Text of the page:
UN rights experts urge India to repeal law restricting civil society access to foreign funding

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UNITED NATIONS, June 16 (APP): Three United Nations human
rights experts Thursday called on the Indian government to repeal a regulation that has been increasingly used to obstruct civil
society’s access to foreign funding.

The experts’ call comes as the Indian Ministry of Home
Affairs suspended for six months the registration of
the non governmental organization Lawyers Collective, under
the Foreign Contribution Regulation Act (FCRA), according to
a statement from the Office of the UN High Commissioner for
Human Rights (OHCHR) in Geneva.

The suspension was imposed on the basis of allegations
that its founders, human rights lawyers Indira Jaising and Anand Grover, violated the act provisions by using foreign funding for purposes other than intended.

“We are alarmed that FCRA provisions are being used
more and more to silence organisations involved in advocating civil, political, economic, social, environmental or cultural priorities,
which may differ from those backed by the Government,” UN Special Rapporteurs on human rights defenders, Michel Forst, on
freedom of expression, David Kaye, and on freedom of
association, Maina Kiai, said.

Despite detailed evidence provided by the
non governmental organization (NGO) to rebut all allegations and prove that all foreign contributions were spent and accounted for in line with FCRA, the suspension was still applied.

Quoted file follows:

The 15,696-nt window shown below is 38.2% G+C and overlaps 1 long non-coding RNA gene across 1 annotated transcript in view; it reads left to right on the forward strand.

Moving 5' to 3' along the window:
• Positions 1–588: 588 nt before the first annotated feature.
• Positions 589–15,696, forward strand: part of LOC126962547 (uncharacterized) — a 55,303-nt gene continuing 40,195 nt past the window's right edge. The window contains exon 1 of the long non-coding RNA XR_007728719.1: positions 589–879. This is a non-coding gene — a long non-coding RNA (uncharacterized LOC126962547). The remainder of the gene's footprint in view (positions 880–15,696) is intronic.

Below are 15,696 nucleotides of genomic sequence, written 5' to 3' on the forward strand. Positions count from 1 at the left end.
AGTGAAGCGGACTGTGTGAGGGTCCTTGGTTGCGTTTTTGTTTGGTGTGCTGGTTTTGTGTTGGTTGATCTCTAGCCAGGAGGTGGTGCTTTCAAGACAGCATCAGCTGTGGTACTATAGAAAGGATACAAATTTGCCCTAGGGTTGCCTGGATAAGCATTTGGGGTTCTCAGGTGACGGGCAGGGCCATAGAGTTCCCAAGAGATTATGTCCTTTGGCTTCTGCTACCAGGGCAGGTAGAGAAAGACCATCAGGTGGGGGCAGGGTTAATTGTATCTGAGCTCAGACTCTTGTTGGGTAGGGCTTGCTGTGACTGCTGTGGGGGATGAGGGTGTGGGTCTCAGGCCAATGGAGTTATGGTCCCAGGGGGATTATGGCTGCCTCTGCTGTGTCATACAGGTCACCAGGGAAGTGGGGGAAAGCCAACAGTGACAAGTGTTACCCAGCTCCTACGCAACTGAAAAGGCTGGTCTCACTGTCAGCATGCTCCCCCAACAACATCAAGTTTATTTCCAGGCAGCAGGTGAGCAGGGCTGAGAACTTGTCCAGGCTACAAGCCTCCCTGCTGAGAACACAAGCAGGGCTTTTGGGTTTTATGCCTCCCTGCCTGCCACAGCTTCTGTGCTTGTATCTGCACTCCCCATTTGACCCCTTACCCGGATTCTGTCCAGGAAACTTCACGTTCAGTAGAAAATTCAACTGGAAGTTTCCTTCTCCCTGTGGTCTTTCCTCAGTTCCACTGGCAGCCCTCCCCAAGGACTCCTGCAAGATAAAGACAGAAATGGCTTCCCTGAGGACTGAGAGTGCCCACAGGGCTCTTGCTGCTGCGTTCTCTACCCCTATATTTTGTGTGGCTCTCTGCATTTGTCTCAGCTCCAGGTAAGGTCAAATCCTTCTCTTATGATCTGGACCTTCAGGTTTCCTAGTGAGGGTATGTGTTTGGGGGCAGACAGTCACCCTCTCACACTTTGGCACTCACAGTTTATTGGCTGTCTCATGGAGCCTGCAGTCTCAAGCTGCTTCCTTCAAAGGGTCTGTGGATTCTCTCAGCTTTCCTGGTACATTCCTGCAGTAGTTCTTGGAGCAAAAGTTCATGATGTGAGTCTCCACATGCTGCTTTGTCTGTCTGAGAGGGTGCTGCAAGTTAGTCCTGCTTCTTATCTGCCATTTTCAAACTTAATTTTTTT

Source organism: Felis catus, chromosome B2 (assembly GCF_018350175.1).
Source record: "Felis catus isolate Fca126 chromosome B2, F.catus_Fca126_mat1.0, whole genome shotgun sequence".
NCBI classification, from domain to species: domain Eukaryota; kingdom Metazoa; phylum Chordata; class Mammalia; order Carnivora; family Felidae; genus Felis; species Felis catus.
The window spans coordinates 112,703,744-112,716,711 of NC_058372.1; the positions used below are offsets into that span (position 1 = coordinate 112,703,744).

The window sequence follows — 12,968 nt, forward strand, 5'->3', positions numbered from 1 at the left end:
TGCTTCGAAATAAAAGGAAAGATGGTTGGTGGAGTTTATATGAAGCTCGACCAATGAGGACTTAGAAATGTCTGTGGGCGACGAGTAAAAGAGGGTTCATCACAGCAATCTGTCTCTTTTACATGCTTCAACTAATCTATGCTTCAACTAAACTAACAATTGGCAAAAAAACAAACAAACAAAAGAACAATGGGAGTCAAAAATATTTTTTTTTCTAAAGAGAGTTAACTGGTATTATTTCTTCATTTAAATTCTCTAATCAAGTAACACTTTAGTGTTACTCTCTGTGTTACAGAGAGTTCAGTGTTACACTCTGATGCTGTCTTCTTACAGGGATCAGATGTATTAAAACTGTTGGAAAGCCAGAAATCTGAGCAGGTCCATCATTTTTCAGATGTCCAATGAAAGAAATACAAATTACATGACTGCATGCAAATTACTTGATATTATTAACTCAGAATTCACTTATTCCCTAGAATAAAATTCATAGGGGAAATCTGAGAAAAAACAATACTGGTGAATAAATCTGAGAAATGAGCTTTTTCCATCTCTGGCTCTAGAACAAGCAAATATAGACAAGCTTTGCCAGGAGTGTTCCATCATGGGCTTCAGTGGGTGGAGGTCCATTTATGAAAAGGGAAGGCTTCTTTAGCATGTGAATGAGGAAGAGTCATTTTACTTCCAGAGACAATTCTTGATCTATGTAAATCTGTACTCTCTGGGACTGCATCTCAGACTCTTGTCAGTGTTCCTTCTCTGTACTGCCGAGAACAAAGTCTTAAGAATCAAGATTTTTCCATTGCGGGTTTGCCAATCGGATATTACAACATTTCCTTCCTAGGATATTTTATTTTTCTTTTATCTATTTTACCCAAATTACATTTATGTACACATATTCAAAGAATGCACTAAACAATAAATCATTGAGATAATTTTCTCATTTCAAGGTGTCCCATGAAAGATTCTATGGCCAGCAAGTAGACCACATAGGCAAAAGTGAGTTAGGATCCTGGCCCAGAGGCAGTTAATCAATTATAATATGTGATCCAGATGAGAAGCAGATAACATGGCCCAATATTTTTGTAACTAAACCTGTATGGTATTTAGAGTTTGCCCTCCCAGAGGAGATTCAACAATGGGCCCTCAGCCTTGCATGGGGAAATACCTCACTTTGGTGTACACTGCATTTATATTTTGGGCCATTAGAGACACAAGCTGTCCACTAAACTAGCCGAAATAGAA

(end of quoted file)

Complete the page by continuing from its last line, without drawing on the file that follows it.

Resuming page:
“We are alarmed by reports that the suspension was
politically motivated and was aimed at intimidating,
delegitimising and silencing Lawyers Collective for
their litigation and criticism of the Government’s policies,”
the experts said noting that the NGO is known for its
public interest litigation and advocacy in defence of the
most vulnerable and marginalised members of Indian society.

Many civil society organizations in India now depend on FCRA accreditation to receive foreign funding, which is critical
to their operations assisting millions of Indians in pursuing their political, cultural, economic and social rights, according to OHCHR. The ability to access foreign funding is vital to human rights work and is an integral part of the right to freedom of association.

However, FCRA’s broad and vague terms such as
‘political nature’, ‘economic interest of the State’ or ‘public interest’ are overly broad, do not conform to a prescribed aim, and are not a proportionate responses to the purported goal of the restriction, it said.

“Human rights defenders and civil society must have the ability
to do their important job without being subjected to increased limitations on their access to foreign funding and the undue suspension of their registration on the basis of burdensome administrative requirements imposed to those organizations in receipt of foreign funds,” the UN human rights experts concluded.